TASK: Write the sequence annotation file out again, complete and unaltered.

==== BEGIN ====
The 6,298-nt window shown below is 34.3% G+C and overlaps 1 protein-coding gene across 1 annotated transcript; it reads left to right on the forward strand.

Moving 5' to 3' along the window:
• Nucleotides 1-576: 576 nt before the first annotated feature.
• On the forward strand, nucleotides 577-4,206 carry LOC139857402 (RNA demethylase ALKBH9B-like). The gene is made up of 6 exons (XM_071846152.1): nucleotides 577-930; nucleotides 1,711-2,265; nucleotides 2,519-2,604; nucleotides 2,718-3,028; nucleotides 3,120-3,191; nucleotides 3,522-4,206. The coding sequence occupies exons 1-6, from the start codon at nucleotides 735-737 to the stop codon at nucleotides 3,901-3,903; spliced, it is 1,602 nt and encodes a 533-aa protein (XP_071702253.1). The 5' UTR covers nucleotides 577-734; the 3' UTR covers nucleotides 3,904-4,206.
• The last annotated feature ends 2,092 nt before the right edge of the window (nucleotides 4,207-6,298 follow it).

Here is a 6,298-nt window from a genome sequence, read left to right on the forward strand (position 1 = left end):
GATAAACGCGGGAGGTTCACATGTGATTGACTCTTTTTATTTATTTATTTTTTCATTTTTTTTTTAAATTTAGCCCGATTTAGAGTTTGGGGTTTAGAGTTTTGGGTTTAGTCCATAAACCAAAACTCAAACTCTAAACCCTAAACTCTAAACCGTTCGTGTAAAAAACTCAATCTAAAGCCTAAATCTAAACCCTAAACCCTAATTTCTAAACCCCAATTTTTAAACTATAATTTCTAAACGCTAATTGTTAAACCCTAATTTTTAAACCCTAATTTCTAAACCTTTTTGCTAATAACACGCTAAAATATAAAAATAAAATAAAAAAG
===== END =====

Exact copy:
The 6,298-nt window shown below is 34.3% G+C and overlaps 1 protein-coding gene across 1 annotated transcript; it reads left to right on the forward strand.

Moving 5' to 3' along the window:
• Nucleotides 1-576: 576 nt before the first annotated feature.
• On the forward strand, nucleotides 577-4,206 carry LOC139857402 (RNA demethylase ALKBH9B-like). The gene is made up of 6 exons (XM_071846152.1): nucleotides 577-930; nucleotides 1,711-2,265; nucleotides 2,519-2,604; nucleotides 2,718-3,028; nucleotides 3,120-3,191; nucleotides 3,522-4,206. The coding sequence occupies exons 1-6, from the start codon at nucleotides 735-737 to the stop codon at nucleotides 3,901-3,903; spliced, it is 1,602 nt and encodes a 533-aa protein (XP_071702253.1). The 5' UTR covers nucleotides 577-734; the 3' UTR covers nucleotides 3,904-4,206.
• The last annotated feature ends 2,092 nt before the right edge of the window (nucleotides 4,207-6,298 follow it).

Here is a 6,298-nt window from a genome sequence, read left to right on the forward strand (position 1 = left end):
GATAAACGCGGGAGGTTCACATGTGATTGACTCTTTTTATTTATTTATTTTTTCATTTTTTTTTTAAATTTAGCCCGATTTAGAGTTTGGGGTTTAGAGTTTTGGGTTTAGTCCATAAACCAAAACTCAAACTCTAAACCCTAAACTCTAAACCGTTCGTGTAAAAAACTCAATCTAAAGCCTAAATCTAAACCCTAAACCCTAATTTCTAAACCCCAATTTTTAAACTATAATTTCTAAACGCTAATTGTTAAACCCTAATTTTTAAACCCTAATTTCTAAACCTTTTTGCTAATAACACGCTAAAATATAAAAATAAAATAAAAAAG